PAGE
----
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New Traditions

The 18th/25th December issue of Jinja Shinpō had an article about the transfer of the kami back to the main sanctuaries at Tatsuta Taisha, in Nara Prefecture. This was because the roofs of the main sanctuaries had been redone, and the kami are always moved out of the sanctuary while that sort of repair is completed, and then moved back, with a lot of ceremony, afterwards. In this case, because Tatsuta Taisha is an ancient jinja and one that the Tennō historically sent a lot of offerings to, there was also an offering from the Tennō, offered the day after the kami had moved back. (The movement happened at night, which is standard — the transfer of the kami is the only type of Shinto ceremony that is still normally held at night.)

The sanctuaries are roofed in hinoki (Japanese cypress) bark. This is a traditional roofing material in Japan, although today it seems that it is almost exclusively used for jinja. The bark can be gathered without killing the trees, and it is more durable than thatch. However, it is still less durable than copper or titanium, and needs replacing roughly once every thirty years. Thus, I am not aware of anywhere other than large jinja that use it today, because only they can afford to maintain and replace it.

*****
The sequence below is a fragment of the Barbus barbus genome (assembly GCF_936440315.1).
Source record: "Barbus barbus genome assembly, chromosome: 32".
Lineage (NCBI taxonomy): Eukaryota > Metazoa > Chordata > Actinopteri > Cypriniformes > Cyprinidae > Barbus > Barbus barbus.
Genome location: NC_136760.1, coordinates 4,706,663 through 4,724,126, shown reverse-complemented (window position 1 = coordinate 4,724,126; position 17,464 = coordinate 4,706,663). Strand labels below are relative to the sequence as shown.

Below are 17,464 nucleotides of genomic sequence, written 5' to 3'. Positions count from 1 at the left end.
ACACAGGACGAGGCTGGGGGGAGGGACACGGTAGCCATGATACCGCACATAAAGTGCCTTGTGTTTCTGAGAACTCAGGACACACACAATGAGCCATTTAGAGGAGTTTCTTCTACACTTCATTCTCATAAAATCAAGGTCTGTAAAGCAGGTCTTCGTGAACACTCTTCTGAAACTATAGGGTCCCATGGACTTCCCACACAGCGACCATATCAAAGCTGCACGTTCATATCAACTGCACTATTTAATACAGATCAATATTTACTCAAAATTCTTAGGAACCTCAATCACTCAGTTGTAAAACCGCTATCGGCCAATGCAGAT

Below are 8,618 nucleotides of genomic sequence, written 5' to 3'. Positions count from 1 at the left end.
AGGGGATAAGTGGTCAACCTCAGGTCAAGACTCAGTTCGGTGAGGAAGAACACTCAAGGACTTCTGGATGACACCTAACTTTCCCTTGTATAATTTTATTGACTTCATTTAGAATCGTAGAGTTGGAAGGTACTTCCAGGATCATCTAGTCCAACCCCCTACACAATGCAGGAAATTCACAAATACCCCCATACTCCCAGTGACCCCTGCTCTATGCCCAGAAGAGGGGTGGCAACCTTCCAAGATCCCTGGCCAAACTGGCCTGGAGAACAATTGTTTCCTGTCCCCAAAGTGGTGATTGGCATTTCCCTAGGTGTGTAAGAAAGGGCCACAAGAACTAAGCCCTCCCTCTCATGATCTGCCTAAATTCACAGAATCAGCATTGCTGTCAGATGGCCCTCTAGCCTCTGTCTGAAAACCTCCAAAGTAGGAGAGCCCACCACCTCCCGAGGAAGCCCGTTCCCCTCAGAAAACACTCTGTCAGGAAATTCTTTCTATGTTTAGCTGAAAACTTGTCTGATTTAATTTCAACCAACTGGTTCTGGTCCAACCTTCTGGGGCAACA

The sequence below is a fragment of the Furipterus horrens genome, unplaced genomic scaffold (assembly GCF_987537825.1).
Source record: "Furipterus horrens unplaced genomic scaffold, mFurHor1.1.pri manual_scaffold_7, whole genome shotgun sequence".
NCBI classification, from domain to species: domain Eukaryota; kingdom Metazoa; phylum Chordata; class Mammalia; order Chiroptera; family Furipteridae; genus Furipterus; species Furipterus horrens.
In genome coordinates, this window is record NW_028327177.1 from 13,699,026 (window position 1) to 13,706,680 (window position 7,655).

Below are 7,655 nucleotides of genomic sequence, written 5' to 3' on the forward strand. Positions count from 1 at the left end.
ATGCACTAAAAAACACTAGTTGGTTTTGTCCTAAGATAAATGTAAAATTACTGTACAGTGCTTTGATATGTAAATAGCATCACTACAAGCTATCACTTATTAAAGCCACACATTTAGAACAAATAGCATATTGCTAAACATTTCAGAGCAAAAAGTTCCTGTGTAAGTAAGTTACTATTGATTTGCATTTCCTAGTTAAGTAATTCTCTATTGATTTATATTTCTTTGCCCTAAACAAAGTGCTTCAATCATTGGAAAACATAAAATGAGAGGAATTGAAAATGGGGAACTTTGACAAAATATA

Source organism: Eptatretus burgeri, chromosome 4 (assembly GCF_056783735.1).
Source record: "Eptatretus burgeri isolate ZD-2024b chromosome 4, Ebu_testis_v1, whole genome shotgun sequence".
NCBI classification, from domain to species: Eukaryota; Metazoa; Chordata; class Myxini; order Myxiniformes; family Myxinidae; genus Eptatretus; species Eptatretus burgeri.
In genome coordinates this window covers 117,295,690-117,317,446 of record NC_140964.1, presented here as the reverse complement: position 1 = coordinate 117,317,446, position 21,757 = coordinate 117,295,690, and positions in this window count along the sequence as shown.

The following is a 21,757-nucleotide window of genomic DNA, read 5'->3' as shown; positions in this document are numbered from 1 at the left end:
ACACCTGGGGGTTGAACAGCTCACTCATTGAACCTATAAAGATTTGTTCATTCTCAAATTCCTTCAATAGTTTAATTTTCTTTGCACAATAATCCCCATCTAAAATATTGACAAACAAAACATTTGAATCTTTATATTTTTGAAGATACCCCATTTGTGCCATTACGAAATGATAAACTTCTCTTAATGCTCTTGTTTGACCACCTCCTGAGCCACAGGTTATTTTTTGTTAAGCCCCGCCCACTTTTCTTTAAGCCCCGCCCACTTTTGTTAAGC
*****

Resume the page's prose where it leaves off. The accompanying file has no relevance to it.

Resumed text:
On this occasion, Tatsuta Taisha has decided to start a new tradition, of regularly repairing the sanctuaries, including the roofs, once every thirty years. This was, therefore, the first “Shikinen Zōei”, or “Fixed Year Refurbishment”.

Such cyclic renewals are well known in Shinto. The most famous is the Grand Renewal at Jingū, performed every twenty years. (Preparations for the next one are likely to start soon.) However, they also happen at Kasuga Taisha in Nara and the Kamo Jinja in Kyoto. These traditions all have centuries of history — in the case of Kasuga Taisha, around 1300 years of unbroken history.

Thus, it is a little surprising to see an ancient jinja, well over 1300 years old, starting a new one. This demonstrates a great deal of faith in the future of the jinja, but given how long, and what, it has already survived, that is probably justified. (The collapse of Japan into violent anarchy? Been there, survived that.) The priests are also confident in their ability to simply start a new tradition which, again, is probably justified, given the background that the jinja has. It is hard to see anyone objecting, as the maintenance is clearly necessary, and doing it on a fixed cycle is clearly within the Shinto tradition, but still: it is a new tradition, created with the implicit assumption that it will continue for centuries. They have, after all, labelled this one the first, and are probably assuming that the number will get out of single digits.

Once again, we see that Shinto is still a living tradition, with new traditions being born even today. In some cases, there is no clear intent to make a new practice into a tradition, although it might happen, but in others, like this one, priests are quite deliberately creating the traditions of the future.

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